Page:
Angel Ancin
Interesting but a bit "american" (simplistic)
Apr 07, 2019 rated it liked it  ·  review of another edition
Some good stuff in here. It was good to review the writings of all of the philosophers that the author sites in this book. The premise is that there is a place in our lives for philosophy that just cannot be met by psychology or medical attention. I thoroughly agree with this, and there are ample examples in this book of circumstances in which this is illustrated. I am not sure however that philosophy always brings about rosy conclusions. I've heard of too many instances lately where a person's ...more
Even though most of the cases described in this book are of people with issues clearly much lesser than those of actual patients in psychiatric hospitals, there are still some interesting parts. I like how the author gives a lot of attention to some underrated philosophers & thinkers such as the Hebrew Kohelet, while completely ignoring many overrated modern philosophers and openly criticizing post-Kantian philosophy as useless. Most importantly, this book contains probably the most understandab ...more
Ricardo Tannus
Jun 14, 2020 rated it really liked it  ·  review of another edition
Differently from many books, "Plato, Not Prozac!" does, indeed, accomplish what it sets out to do: it illustrates with many practical examples how timeless philosophical ideas can help us gain perspective and re-evaluate our dillemas. Add to that Marinoff's quick and witty writing style and - as a huge bonus - his summary of Western and Eastern philosophy and their main thinkers: a fantastic book well worth reading!
A good book who wants to understand more of life. The book covers a lot of daily issues that.bother us with a philosophical insight. However, it did sometimes harshly attack contemporary psychotherapy. The author also acted like a salesman of philosophical consulting at the end of the book. Overall, a very good book to deepen your thought.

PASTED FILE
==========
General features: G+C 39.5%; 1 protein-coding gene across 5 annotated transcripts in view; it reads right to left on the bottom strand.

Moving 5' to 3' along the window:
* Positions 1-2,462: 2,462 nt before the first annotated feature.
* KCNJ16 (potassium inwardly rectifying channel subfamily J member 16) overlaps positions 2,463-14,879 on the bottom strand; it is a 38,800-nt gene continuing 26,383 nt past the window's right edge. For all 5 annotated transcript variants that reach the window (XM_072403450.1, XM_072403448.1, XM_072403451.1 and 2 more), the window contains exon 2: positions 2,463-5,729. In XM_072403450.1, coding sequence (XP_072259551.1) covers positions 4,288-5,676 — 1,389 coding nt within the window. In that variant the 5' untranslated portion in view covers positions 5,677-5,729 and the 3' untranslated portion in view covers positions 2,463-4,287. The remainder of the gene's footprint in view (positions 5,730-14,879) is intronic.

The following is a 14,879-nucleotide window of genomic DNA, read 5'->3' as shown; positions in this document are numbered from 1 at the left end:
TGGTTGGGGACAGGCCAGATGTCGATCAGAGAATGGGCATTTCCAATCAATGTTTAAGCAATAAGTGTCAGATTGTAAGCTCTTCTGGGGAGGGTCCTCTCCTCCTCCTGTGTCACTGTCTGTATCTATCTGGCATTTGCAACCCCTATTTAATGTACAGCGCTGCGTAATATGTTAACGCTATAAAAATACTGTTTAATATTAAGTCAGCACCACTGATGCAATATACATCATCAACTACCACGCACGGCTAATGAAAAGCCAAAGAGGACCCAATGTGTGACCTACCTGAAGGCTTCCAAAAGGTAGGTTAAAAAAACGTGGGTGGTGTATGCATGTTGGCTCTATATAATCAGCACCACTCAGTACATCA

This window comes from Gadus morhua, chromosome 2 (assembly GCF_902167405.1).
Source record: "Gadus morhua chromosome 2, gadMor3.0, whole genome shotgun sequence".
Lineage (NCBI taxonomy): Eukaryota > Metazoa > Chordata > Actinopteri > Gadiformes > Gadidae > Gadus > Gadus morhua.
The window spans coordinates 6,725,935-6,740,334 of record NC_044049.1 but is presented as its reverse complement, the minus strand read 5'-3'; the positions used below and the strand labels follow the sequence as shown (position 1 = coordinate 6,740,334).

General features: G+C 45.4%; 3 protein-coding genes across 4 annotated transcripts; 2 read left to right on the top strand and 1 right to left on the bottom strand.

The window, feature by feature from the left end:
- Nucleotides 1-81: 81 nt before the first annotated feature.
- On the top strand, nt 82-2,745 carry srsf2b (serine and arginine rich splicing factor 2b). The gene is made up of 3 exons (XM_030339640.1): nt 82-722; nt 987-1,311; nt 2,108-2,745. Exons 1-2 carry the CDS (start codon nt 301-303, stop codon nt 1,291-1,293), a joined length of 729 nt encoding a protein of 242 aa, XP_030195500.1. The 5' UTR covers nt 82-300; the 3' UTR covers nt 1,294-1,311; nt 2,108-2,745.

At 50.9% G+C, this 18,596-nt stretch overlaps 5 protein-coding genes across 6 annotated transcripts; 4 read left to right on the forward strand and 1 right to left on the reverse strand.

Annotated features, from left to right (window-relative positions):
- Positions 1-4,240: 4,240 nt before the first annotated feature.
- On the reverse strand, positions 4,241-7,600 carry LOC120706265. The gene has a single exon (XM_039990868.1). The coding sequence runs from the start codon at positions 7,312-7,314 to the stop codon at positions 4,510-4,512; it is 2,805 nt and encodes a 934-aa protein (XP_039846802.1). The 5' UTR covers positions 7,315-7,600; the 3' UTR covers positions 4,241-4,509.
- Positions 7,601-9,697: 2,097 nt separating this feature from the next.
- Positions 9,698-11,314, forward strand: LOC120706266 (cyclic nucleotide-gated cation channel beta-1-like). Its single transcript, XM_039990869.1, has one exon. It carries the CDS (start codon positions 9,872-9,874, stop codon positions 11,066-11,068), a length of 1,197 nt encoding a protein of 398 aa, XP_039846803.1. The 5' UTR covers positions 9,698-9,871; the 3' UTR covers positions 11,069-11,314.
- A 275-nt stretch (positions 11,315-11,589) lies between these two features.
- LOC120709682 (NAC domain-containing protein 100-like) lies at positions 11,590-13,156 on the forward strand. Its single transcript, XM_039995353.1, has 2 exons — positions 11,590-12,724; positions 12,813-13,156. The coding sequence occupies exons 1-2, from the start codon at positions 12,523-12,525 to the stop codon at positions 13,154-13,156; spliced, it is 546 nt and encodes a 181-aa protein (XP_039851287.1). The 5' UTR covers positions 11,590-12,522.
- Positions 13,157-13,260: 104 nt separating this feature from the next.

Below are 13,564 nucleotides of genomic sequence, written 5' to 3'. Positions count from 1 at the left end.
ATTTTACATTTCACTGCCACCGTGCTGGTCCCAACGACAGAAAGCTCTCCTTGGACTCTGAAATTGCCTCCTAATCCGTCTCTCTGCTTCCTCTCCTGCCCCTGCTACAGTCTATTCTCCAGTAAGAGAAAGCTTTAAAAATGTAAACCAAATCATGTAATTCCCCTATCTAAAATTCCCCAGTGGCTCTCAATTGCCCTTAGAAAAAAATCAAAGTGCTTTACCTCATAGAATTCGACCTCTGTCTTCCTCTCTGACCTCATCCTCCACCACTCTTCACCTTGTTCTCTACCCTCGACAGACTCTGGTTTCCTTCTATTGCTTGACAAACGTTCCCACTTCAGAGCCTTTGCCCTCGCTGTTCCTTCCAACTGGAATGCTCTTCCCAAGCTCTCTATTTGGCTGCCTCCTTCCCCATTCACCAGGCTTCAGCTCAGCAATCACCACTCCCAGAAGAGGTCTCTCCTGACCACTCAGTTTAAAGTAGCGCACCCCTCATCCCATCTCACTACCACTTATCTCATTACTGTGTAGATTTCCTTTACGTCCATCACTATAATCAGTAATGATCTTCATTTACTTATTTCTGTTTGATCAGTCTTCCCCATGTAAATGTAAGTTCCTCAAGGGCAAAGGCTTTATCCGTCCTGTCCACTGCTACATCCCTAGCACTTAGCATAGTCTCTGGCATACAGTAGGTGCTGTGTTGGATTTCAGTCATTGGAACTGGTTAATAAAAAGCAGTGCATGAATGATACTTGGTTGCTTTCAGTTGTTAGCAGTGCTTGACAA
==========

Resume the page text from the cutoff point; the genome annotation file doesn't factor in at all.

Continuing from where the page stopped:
Nov 01, 2017 rated it it was amazing  ·  review of another edition
Awesome book took me long to read as it pushed me to a lot of reflexión and analysis . Great approach for mental healing, wellness and moving on in the journey of life. No magical solutions only a different approach
Good ideas, not-so-great explication. There were times one thought wouldn't lead to the next. However, I understand he was writing to laypeople. I've personally received philosophical counseling and recommend it to everyone. However, one does not need to become acquainted with this book to begin.
Gerardo Mendoza
Mar 14, 2018 rated it it was amazing  ·  review of another edition
In the current times where mental health could be achieved with medicines and therapy, is good to know the philosophical and millennial tools that we already have to live a good life.
Joana Simões
Mar 29, 2018 rated it really liked it  ·  review of another edition
Instead of using medication read this book.
Miha Zajc
May 30, 2018 rated it it was amazing  ·  review of another edition
Realy great book that makes you think a lot about how you deal with everyday challanges! must read for everyone that cares ....
Jun 19, 2018 rated it it was ok  ·  review of another edition
Shelves: trash
I'm sorry but this was just too self-helpish, too American, too shallow and too boring. Couldn't finish it.
Jan 12, 2019 rated it it was amazing  ·  review of another edition
A book full of words of wisdom. I'm so glad I have found this book and got the chance to read it.
Marts  (Thinker)
Mar 28, 2019 rated it really liked it  ·  review of another edition
Shelves: philosophy
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Louis Joshua Marinoff is a philosopher, author, and philosophical practitioner. Founding President of the American Philosophical Practitioners Association (APPA).